Life Safety Kills Property Owners

Walter W. Fischer, Trustee of the Walter W. Fischer 1993 Trust
v. New Hampshire State Building Code Review Board

In an alarming trend, municipalities are strictly enforcing the provisions of the Life Safety Code against existing buildings.  It is well settled in the common law that the majority of new laws cannot be enforced retroactively.    From the concept surfaced the term “grandfathering”.  For example, many older buildings were built very close to the street.  Since those building were constructed, municipalities have adopted zoning regulations that establish minimum set back requirements.  Due to the concept of grandfathering, the existing buildings are not required to comply with the setback requirements.

In the case of the Life Safety Code, the Supreme Court found that the new provisions may be applied to existing buildings.  The Court reasoned that any law rationally related to a health or safety concern can be applied retroactively.  This decision is likely to have an dramatic impact on property owners.  You can expect that whenever an seeks to sell a property, the buyer will conduct a life safety code inspection during the due diligence period.  The inspection may include a request from the enforcing official, typically the Fire Chief, a compliance letter.  This request could trigger an inspection that results in a compliance order.  Since most pre-existing buildings do not comply with all provisions of the Life Safety Code, the property owner is likely to be confronted with substantial expense to comply and a retreating buyer.  An informed buyer is unlikely to purchase a property prior to full compliance.  This decision will have an immediate impact on property values.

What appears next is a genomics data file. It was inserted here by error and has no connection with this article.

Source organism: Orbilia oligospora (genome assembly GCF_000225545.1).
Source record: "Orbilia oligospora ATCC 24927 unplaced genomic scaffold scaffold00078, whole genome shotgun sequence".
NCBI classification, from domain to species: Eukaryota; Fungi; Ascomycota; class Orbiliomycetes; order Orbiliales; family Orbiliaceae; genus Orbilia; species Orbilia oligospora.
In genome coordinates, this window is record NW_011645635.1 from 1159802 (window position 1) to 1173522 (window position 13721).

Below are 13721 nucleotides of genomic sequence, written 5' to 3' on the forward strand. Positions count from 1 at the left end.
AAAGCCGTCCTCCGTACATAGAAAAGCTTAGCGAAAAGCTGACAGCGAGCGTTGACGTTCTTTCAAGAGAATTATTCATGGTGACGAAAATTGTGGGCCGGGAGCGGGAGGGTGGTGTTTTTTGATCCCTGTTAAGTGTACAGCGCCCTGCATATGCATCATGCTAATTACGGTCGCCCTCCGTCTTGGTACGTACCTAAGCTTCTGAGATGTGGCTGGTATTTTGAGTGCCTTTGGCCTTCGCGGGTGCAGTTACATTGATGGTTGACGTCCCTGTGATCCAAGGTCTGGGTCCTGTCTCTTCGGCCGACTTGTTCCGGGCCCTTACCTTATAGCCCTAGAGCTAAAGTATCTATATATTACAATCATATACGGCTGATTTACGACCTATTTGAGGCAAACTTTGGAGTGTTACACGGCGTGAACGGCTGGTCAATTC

Property owners should anticipate a Life Safety Code inspection and undertake a peremptory analysis of their property to determine what repairs are required for compliance.  Buyers should include a condition in their purchase and sale agreement for Life Safety Code compliance.  We have  handled a number of Life Safety Code cases in the past few years and expect that number of case to increase dramatically as the decision will empower local officials to increase compliance efforts

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